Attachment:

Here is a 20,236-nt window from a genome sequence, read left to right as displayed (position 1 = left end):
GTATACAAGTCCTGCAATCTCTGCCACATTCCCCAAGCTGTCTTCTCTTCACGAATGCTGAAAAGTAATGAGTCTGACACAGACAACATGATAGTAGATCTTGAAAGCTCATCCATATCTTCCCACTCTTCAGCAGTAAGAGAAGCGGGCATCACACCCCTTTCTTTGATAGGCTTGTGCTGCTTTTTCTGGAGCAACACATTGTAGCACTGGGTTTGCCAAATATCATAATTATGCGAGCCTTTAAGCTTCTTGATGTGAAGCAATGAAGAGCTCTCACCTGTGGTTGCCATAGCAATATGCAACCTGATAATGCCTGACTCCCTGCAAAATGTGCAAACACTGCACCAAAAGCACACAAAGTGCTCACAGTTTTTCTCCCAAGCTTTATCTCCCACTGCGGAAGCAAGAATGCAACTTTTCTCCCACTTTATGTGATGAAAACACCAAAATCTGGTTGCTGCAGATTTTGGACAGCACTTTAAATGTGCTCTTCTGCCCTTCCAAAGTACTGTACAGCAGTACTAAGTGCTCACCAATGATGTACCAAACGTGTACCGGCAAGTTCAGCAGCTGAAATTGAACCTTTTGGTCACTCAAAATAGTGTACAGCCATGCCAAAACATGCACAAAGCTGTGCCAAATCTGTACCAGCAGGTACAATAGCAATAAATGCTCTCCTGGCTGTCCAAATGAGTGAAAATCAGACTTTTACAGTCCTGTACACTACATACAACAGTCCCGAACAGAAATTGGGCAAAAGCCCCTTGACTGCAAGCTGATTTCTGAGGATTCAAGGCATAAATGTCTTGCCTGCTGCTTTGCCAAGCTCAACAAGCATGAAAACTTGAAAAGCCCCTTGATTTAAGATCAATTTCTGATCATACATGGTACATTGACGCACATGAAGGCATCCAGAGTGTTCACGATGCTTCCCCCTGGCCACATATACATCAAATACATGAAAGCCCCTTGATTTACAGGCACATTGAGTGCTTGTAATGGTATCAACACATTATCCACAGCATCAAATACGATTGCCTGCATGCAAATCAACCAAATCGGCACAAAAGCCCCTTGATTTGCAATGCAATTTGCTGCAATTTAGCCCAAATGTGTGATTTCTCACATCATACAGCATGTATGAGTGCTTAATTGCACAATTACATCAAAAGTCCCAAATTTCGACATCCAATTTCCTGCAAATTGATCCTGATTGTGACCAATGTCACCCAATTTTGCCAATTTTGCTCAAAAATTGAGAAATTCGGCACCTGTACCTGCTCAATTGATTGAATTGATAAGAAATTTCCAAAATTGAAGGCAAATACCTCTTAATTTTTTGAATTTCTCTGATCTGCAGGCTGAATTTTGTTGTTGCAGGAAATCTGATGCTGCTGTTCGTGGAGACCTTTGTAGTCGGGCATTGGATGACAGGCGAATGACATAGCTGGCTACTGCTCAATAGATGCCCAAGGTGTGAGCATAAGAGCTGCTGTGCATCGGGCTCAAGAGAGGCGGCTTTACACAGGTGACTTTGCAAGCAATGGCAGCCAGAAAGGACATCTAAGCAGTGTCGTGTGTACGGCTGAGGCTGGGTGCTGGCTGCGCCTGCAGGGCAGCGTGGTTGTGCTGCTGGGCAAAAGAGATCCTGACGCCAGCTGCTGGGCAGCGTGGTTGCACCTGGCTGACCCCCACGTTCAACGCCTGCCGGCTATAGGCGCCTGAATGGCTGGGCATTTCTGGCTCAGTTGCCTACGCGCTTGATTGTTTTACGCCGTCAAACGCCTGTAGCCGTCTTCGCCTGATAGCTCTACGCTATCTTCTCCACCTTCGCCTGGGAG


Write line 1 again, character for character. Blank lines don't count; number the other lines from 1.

Here is a 20,236-nt window from a genome sequence, read left to right as displayed (position 1 = left end):